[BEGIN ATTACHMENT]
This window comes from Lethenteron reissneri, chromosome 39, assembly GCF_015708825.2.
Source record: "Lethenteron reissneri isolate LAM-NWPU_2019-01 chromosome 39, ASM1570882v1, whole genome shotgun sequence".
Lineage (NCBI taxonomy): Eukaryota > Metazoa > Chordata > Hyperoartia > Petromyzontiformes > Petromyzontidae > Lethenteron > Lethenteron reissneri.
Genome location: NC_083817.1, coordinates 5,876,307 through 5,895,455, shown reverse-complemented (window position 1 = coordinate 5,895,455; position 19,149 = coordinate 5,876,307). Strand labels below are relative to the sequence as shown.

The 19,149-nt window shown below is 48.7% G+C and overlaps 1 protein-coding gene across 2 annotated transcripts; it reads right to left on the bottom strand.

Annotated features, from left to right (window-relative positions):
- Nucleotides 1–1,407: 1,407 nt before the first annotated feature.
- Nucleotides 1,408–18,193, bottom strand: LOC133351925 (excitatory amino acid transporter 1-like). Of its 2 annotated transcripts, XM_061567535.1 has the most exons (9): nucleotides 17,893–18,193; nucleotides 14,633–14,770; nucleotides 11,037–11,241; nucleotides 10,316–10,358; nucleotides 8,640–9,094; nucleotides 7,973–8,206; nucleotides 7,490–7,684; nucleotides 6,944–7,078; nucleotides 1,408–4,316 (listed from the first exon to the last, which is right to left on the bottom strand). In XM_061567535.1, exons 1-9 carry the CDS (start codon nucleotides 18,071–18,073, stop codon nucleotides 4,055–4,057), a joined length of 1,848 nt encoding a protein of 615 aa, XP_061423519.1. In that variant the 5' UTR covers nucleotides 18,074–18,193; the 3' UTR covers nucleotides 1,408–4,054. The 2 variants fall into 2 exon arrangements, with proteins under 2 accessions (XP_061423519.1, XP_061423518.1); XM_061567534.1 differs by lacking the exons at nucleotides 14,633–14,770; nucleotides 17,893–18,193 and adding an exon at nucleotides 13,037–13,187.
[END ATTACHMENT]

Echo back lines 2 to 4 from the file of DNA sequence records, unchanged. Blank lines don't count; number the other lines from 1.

Source record: "Lethenteron reissneri isolate LAM-NWPU_2019-01 chromosome 39, ASM1570882v1, whole genome shotgun sequence".
Lineage (NCBI taxonomy): Eukaryota > Metazoa > Chordata > Hyperoartia > Petromyzontiformes > Petromyzontidae > Lethenteron > Lethenteron reissneri.
Genome location: NC_083817.1, coordinates 5,876,307 through 5,895,455, shown reverse-complemented (window position 1 = coordinate 5,895,455; position 19,149 = coordinate 5,876,307). Strand labels below are relative to the sequence as shown.